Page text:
Woman gives birth in rescue helicopter over ‘UK island paradise’

(Jennie Trevithick/BBC/ SWNS)

A mother has celebrated a special in-flight birth after giving birth on board a rescue helicopter.

Jennie Trevithick, 41, was being airlifted to hospital by the Coastguard helicopter when her labor progressed faster than expected.

Before she could complete the journey from the Isles of Scilly to the Royal Cornwall Hospital in Truro, baby Ebbyn arrived just as they arrived to land.

Now back at St Mary’s, Jennie praised everyone on board who helped keep her calm and safe.

She told the BBC: “It was a surreal experience. I was holding the baby as we landed and I looked up and asked ‘Where are we? What’s going on? ‘,”

“I felt so safe, I couldn’t have wished for anything more.”

Jennie, a brewer, started having contractions on the evening of December 4 and visited St Mary’s birthing center with her partner, Hayden Simpson, 38.

When her waters broke, the midwife discovered meconium, a newborn’s first faeces, which can cause serious illness and even death if inhaled by the infant.

This meant that Jennie’s job was considered an emergency. She was airlifted to hospital, an 89km trip to the mainland.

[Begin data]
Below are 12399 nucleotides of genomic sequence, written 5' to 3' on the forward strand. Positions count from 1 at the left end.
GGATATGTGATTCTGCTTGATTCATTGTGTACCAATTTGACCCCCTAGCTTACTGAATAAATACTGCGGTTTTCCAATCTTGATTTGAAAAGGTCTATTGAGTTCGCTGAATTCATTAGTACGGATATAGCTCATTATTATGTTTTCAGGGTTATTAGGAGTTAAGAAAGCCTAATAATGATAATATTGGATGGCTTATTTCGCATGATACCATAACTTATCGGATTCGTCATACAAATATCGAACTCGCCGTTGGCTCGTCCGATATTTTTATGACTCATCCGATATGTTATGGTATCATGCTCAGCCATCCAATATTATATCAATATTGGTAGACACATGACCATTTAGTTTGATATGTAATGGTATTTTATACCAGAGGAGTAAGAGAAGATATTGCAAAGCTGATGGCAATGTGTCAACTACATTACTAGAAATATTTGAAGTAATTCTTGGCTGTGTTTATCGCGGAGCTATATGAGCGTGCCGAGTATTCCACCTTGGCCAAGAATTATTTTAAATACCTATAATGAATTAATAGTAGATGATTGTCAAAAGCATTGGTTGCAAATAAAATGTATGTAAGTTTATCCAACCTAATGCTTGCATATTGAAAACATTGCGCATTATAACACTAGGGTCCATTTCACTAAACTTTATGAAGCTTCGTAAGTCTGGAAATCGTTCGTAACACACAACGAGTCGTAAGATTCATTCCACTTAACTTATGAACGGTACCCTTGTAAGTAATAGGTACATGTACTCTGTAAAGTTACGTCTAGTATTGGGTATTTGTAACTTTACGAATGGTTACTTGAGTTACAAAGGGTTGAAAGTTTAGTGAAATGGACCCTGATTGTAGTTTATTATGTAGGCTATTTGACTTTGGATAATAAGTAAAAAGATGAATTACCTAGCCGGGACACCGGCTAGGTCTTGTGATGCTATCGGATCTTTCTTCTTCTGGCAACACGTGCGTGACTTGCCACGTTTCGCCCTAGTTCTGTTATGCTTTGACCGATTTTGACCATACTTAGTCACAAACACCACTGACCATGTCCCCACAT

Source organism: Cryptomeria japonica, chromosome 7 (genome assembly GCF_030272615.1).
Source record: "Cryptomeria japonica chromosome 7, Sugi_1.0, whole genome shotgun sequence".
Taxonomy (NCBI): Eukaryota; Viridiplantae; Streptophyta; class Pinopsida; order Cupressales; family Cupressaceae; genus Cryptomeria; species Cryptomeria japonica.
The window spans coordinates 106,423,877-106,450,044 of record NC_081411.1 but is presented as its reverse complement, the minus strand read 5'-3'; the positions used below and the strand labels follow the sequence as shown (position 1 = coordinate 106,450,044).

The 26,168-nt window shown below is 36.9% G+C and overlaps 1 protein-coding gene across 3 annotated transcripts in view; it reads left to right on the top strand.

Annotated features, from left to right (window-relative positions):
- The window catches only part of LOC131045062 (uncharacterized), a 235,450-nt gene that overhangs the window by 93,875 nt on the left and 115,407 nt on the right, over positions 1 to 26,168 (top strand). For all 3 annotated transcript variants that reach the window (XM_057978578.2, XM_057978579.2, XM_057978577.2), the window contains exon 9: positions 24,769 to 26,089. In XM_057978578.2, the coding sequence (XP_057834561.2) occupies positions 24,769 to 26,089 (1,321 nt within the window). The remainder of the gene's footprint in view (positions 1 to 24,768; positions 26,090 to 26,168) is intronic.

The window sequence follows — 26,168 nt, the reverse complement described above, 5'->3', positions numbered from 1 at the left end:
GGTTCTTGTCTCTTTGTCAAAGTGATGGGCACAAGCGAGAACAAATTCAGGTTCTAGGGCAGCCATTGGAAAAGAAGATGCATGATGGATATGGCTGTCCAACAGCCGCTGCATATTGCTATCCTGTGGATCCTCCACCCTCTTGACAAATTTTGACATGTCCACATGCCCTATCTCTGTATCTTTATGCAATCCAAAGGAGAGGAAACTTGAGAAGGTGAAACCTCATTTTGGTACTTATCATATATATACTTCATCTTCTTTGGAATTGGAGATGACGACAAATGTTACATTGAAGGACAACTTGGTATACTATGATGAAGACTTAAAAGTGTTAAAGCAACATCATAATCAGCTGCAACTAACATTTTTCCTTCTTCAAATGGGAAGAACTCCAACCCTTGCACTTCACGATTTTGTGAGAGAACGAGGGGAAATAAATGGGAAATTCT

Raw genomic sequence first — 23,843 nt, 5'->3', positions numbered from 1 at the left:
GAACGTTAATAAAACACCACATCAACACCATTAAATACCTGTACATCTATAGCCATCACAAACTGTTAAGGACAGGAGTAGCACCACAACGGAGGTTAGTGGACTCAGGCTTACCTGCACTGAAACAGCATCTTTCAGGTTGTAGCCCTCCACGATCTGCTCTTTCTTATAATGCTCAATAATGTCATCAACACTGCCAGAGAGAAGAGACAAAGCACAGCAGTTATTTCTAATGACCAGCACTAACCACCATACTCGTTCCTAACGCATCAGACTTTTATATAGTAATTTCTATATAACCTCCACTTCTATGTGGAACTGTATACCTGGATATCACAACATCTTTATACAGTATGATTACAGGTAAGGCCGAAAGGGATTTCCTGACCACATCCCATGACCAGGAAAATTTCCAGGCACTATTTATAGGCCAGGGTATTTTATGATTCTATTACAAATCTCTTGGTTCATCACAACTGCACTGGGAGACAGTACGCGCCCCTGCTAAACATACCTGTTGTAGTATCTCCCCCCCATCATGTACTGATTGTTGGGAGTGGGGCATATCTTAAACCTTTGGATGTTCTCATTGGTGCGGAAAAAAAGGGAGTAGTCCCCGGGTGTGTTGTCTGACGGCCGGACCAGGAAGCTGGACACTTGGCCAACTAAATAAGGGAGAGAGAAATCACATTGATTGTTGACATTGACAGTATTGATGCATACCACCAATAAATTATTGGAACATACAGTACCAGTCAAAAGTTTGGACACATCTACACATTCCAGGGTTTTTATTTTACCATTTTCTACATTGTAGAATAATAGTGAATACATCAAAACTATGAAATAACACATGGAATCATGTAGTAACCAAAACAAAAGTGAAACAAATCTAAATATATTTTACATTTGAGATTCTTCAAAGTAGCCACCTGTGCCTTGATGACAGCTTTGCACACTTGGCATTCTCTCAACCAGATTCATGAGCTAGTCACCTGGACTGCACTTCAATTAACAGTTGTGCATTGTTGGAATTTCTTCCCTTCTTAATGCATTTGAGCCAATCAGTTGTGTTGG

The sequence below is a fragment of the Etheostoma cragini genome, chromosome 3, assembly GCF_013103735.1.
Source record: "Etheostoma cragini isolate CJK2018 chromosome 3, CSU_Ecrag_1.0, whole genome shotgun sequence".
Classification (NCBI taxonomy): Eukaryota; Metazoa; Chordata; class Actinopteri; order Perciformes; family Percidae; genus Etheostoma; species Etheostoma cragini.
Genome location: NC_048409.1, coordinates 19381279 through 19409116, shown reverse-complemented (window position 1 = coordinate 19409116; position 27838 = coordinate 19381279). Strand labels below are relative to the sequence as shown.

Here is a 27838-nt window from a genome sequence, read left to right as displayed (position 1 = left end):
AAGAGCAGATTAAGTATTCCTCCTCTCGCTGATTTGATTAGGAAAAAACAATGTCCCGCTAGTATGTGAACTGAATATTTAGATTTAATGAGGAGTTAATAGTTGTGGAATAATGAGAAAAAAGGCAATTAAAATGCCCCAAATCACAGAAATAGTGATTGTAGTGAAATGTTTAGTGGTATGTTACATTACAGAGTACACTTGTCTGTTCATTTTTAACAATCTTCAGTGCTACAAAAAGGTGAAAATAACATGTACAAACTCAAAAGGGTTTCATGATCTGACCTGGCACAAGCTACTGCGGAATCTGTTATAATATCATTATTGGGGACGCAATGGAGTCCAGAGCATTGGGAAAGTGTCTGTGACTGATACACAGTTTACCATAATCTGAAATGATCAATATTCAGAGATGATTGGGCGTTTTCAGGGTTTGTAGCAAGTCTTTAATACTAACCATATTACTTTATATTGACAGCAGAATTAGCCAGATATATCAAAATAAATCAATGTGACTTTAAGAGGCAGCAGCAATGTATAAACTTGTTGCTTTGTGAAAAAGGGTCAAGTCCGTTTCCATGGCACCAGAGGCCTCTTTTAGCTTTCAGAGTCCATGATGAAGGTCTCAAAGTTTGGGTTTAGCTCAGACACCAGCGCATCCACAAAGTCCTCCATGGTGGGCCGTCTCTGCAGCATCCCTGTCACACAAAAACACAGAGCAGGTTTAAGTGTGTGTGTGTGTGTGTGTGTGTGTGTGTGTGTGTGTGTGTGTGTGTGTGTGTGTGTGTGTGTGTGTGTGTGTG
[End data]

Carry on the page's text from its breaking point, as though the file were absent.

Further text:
Mothers from the Isles of Scilly, an ‘island paradise’ off the coast of Britain, are often airlifted when there are possible complications which may require additional medical support not available on remote islands.

Ebbyn now joins a select group of Scillonians born on the coastguard helicopter, including Torran in 2018 and Marcus in 2013.

    (Jennie Trevithick/BBC/ SWNS)

(Jennie Trevithick/BBC/ SWNS)

Jennie added: “In my first pregnancy, with my daughter, I was also flown in and when I found out the helicopter was on the way, the contractions stopped and everything.

“But with this one, I could hear the helicopter getting closer but there was no sign of it slowing down.”

Once on board, she said the situation progressed quickly.

She recalled: “I knew we hadn’t landed yet and I reached out to feel the head and I was like ‘OK’.”

It took five hours from the start of the contractions until the baby was born just after 2 a.m. on December 5.

Jennie added that it was a “perfect” experience and that she was grateful to the helicopter crew and the midwife who accompanied her.

She said: “I would like to say thank you to all of them. They have all been incredibly supportive.

“Everyone said it must have been so scary to be in a helicopter, but I actually felt super safe – I was in the best place possible.

“I couldn’t have wished for anything more.”

After landing, his partner Hayden cut the cord and the trio were transferred to Royal Cornwall Hospital.

They departed later that day before returning to the Isles of Scilly.

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